Craig Wolf: "There comes a time when you have to make a choice. Either you understand that these assaults are undermining your existence and you want to do something about it, or you don't. It's your choice."

Then came the quiet voice of Curtis Coleburn, the respected equivocal chief of the Virginia Dept. of ABC, who said, "My position on the Care Act is prone. I don't have one. We take a position on legislation .... when the Governor has developed a view on the situation. I think it's regrettable when I'm between two sets of my friends who are diametrically opposed to a piece of legislation. It's become a football between the tiers.... I don't know a regulator who doesn't feel he should have more flexibility" when regulation "and who doesn't hate being sued and paying attorney's fees for something he didn't do to begin with. We agree with the Attorneys General..... whether this bill gets us there in a way that we can all live together and be happy, I don't know."

"Wow, that was hot and heavy. What a brawl," said one regulator as he left the hall. Indeed. It was a lively discussion.


Costco's latest filing with the Public Disclosure Commission in Washington shows that it's donated another $200,000 in cash to Modernize Washington, the group backing I-1100 to privatize the state. That sets cash ($735,000) and indirect contributions ($107,000) at a total of about $842,000.

Distribs aren't being left behind. Together, Young's Market and Odom-Southern Holdings have already donated $400,000. Then on June 16 Young's donated another $230,000 and Odom-Southern donated another $234,000. The grand total of their donations comes out to $864,000.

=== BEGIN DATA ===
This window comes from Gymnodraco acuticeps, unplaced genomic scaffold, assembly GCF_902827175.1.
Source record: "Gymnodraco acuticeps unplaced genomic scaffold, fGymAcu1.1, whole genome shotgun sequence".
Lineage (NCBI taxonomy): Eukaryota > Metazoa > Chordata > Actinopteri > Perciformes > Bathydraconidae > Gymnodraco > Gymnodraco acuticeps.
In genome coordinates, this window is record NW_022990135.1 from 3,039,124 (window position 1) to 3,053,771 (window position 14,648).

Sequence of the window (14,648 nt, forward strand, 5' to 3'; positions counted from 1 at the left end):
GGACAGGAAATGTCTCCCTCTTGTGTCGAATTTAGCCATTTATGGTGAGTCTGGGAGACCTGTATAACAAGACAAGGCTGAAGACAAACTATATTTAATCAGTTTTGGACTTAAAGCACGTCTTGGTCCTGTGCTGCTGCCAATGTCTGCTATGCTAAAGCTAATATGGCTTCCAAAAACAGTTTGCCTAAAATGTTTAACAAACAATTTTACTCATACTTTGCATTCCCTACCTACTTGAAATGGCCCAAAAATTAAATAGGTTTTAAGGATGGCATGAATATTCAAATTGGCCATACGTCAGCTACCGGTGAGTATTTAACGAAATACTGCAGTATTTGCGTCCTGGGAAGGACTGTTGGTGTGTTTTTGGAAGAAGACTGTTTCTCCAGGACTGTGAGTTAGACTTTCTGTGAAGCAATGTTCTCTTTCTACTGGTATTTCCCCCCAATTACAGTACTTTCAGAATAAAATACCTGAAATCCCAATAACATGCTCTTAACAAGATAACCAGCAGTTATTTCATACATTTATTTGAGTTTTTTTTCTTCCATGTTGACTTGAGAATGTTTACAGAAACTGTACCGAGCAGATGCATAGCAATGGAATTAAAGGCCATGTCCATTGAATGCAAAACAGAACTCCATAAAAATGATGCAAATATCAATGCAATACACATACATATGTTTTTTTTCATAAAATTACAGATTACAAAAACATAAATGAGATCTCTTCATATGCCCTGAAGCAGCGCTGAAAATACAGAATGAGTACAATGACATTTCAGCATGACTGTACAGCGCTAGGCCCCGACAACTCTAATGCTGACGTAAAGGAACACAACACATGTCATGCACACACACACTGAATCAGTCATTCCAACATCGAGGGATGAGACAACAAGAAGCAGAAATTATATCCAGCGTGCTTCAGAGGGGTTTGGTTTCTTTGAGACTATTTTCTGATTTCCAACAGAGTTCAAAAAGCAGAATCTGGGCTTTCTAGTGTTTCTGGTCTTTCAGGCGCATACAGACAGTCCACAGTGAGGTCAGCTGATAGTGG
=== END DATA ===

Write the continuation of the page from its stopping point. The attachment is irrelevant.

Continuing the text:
Meanwhile, the anti-privatization group, Keep Our Kids Safe, received another $5,200. You'll recall that the unions are their biggest supporter. The United Food and Commercial Workers Union had already donated $38,000. That brings total contributions to $43,200.

Here's a rundown of the two measures:

I-1100: Costco wants all retailers in the state to have the option to purchase alcohol directly from manufacturers. Critics say this would give Costco undue influence over the system because of its size. It also wants to allow volume discounts but ban state mandated price mark-ups. It would close all state-owned liquor stores and allow all beer and wine retail licenses to start selling spirits, which includes c-stores and grocery outlets. New establishments can apply for a license to sell beer, wine and spirits. The annual fee would be $1,000 and a one-time application would be $2,000, reports the Seattle Pi. Private retail sales would begin June 1, 2011, while state-run stores would have to close by December 31, 2011. And finally, I-1100 would keep the current tax on spirits and leave it up to the legislature to change if they deem necessary.

I-1105: Meanwhile, the Young's and Odom-Southern backed I-1105 would privatize Washington's alcohol system, but would require retailers to purchase spirits from distributors. It would also give the state a degree of price control. But it would allow quantity discounts for spirits. The measure directs the Liquor Control Board to set a "reasonable annual license fee" and also tells the agency to recommend a new tax rate to the legislature by January 1, 2011. Private businesses could begin selling spirits on November 1, 2011, and all state-owned stores would have to close by 2012.


Meanwhile, and not surprisingly, the National Association of Beverage Importers came out against HR 5034 as it says states "could intentionally discriminate against out-of-state producers" as long as it connected "to the broad purposes of alcohol regulation contained in the proposed Care Act. As a result, importers would have little effective means to seek fair treatment in the courts."

Until tomorrow, Harry

"Ability is a poor man's wealth."
-John Wooden